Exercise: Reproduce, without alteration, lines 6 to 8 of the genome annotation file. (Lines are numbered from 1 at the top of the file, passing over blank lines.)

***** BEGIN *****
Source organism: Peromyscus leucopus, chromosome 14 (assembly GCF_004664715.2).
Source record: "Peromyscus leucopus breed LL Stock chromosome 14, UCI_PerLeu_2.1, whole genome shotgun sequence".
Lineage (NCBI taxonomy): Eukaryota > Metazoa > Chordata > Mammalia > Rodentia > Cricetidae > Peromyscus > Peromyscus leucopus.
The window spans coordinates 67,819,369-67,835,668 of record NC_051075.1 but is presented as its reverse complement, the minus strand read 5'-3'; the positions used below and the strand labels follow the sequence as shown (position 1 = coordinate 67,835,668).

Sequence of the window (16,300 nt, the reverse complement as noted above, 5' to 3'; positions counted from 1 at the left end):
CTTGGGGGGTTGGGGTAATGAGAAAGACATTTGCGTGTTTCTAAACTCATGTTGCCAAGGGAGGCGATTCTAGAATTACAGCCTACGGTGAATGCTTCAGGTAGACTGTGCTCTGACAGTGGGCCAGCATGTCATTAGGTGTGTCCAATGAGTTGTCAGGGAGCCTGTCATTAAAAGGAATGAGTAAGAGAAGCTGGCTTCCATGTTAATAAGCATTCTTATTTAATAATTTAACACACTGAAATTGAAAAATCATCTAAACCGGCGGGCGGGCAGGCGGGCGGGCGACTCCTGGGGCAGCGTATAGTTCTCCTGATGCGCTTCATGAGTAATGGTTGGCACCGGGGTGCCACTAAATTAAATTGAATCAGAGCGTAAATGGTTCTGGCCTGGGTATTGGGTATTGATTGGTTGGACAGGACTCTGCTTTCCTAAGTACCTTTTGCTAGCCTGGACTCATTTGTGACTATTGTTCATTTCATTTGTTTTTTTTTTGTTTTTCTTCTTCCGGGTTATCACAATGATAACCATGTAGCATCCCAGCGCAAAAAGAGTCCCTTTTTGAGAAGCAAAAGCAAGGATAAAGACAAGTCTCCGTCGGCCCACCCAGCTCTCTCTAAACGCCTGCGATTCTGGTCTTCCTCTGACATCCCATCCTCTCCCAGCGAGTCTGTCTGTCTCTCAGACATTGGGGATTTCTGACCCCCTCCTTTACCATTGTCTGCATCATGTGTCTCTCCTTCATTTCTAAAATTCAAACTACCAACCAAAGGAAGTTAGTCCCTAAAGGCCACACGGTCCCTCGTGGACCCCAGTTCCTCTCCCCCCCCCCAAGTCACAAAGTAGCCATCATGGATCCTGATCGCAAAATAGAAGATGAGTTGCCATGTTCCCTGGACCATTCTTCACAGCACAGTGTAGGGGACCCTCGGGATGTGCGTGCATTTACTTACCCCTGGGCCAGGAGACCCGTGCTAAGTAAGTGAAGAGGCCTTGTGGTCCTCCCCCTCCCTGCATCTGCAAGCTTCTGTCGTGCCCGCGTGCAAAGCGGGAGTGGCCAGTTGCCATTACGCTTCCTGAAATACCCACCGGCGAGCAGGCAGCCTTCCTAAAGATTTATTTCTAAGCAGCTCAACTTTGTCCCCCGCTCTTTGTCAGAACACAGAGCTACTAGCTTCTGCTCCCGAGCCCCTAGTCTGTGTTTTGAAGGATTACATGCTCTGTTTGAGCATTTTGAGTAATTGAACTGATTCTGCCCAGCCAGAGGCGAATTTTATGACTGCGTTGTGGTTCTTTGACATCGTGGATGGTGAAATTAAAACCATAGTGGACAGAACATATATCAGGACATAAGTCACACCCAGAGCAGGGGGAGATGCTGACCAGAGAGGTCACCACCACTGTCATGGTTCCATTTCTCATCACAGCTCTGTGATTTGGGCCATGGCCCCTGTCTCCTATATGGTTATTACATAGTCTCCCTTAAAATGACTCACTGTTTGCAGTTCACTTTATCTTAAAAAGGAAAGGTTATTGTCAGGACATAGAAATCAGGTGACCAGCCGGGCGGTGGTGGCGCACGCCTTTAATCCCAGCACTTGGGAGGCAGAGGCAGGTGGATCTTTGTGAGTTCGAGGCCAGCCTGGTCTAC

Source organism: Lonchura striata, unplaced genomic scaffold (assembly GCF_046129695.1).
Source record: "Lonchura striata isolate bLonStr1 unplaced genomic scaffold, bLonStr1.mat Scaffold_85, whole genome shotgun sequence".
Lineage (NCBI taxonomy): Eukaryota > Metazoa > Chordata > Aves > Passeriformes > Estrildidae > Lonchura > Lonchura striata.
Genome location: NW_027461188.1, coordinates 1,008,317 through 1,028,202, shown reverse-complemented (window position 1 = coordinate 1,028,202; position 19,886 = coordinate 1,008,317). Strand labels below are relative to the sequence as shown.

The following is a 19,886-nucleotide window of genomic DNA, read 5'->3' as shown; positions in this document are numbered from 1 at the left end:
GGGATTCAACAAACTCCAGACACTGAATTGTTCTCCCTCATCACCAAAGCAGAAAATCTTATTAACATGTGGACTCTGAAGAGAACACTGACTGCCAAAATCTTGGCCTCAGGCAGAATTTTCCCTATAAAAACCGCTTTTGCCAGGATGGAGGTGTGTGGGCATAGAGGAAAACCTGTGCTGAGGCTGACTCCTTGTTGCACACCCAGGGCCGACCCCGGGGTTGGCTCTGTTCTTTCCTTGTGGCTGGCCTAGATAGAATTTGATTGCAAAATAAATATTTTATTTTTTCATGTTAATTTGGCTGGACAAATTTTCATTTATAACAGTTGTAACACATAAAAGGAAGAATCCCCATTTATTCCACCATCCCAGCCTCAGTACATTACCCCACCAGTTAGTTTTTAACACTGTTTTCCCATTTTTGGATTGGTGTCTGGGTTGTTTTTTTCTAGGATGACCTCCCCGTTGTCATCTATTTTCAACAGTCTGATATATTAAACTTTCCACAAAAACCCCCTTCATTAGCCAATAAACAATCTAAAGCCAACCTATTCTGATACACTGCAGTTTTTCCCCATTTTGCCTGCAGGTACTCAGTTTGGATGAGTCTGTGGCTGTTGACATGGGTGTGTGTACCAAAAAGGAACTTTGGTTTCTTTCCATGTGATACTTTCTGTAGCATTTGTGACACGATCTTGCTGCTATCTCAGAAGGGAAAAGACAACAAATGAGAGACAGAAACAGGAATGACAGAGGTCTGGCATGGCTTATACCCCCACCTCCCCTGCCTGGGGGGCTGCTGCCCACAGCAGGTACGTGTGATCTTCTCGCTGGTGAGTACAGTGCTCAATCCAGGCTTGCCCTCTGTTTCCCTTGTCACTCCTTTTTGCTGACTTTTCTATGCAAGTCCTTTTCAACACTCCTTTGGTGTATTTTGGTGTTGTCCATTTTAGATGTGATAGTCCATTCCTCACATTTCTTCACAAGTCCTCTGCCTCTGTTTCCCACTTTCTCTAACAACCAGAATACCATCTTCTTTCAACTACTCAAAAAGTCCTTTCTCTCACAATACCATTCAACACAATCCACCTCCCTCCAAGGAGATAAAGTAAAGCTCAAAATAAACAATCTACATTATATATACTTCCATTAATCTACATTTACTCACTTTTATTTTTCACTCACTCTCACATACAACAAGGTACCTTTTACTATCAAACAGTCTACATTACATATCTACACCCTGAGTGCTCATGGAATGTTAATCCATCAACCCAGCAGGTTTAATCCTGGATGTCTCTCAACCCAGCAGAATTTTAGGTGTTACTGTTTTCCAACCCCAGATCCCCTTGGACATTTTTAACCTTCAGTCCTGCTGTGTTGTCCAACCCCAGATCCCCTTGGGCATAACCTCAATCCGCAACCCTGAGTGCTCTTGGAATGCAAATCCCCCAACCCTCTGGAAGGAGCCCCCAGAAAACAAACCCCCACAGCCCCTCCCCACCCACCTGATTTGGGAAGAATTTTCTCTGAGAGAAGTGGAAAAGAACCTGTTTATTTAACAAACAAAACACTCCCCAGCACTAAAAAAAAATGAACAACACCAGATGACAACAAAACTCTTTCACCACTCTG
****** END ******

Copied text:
CTTGGGGGGTTGGGGTAATGAGAAAGACATTTGCGTGTTTCTAAACTCATGTTGCCAAGGGAGGCGATTCTAGAATTACAGCCTACGGTGAATGCTTCAGGTAGACTGTGCTCTGACAGTGGGCCAGCATGTCATTAGGTGTGTCCAATGAGTTGTCAGGGAGCCTGTCATTAAAAGGAATGAGTAAGAGAAGCTGGCTTCCATGTTAATAAGCATTCTTATTTAATAATTTAACACACTGAAATTGAAAAATCATCTAAACCGGCGGGCGGGCAGGCGGGCGGGCGACTCCTGGGGCAGCGTATAGTTCTCCTGATGCGCTTCATGAGTAATGGTTGGCACCGGGGTGCCACTAAATTAAATTGAATCAGAGCGTAAATGGTTCTGGCCTGGGTATTGGGTATTGATTGGTTGGACAGGACTCTGCTTTCCTAAGTACCTTTTGCTAGCCTGGACTCATTTGTGACTATTGTTCATTTCATTTGTTTTTTTTTTGTTTTTCTTCTTCCGGGTTATCACAATGATAACCATGTAGCATCCCAGCGCAAAAAGAGTCCCTTTTTGAGAAGCAAAAGCAAGGATAAAGACAAGTCTCCGTCGGCCCACCCAGCTCTCTCTAAACGCCTGCGATTCTGGTCTTCCTCTGACATCCCATCCTCTCCCAGCGAGTCTGTCTGTCTCTCAGACATTGGGGATTTCTGACCCCCTCCTTTACCATTGTCTGCATCATGTGTCTCTCCTTCATTTCTAAAATTCAAACTACCAACCAAAGGAAGTTAGTCCCTAAAGGCCACACGGTCCCTCGTGGACCCCAGTTCCTCTCCCCCCCCCCAAGTCACAAAGTAGCCATCATGGATCCTGATCGCAAAATAGAAGATGAGTTGCCATGTTCCCTGGACCATTCTTCACAGCACAGTGTAGGGGACCCTCGGGATGTGCGTGCATTTACTTACCCCTGGGCCAGGAGACCCGTGCTAAGTAAGTGAAGAGGCCTTGTGGTCCTCCCCCTCCCTGCATCTGCAAGCTTCTGTCGTGCCCGCGTGCAAAGCGGGAGTGGCCAGTTGCCATTACGCTTCCTGAAATACCCACCGGCGAGCAGGCAGCCTTCCTAAAGATTTATTTCTAAGCAGCTCAACTTTGTCCCCCGCTCTTTGTCAGAACACAGAGCTACTAGCTTCTGCTCCCGAGCCCCTAGTCTGTGTTTTGAAGGATTACATGCTCTGTTTGAGCATTTTGAGTAATTGAACTGATTCTGCCCAGCCAGAGGCGAATTTTATGACTGCGTTGTGGTTCTTTGACATCGTGGATGGTGAAATTAAAACCATAGTGGACAGAACATATATCAGGACATAAGTCACACCCAGAGCAGGGGGAGATGCTGACCAGAGAGGTCACCACCACTGTCATGGTTCCATTTCTCATCACAGCTCTGTGATTTGGGCCATGGCCCCTGTCTCCTATATGGTTATTACATAGTCTCCCTTAAAATGACTCACTGTTTGCAGTTCACTTTATCTTAAAAAGGAAAGGTTATTGTCAGGACATAGAAATCAGGTGACCAGCCGGGCGGTGGTGGCGCACGCCTTTAATCCCAGCACTTGGGAGGCAGAGGCAGGTGGATCTTTGTGAGTTCGAGGCCAGCCTGGTCTAC

Source organism: Lonchura striata, unplaced genomic scaffold (assembly GCF_046129695.1).
Source record: "Lonchura striata isolate bLonStr1 unplaced genomic scaffold, bLonStr1.mat Scaffold_85, whole genome shotgun sequence".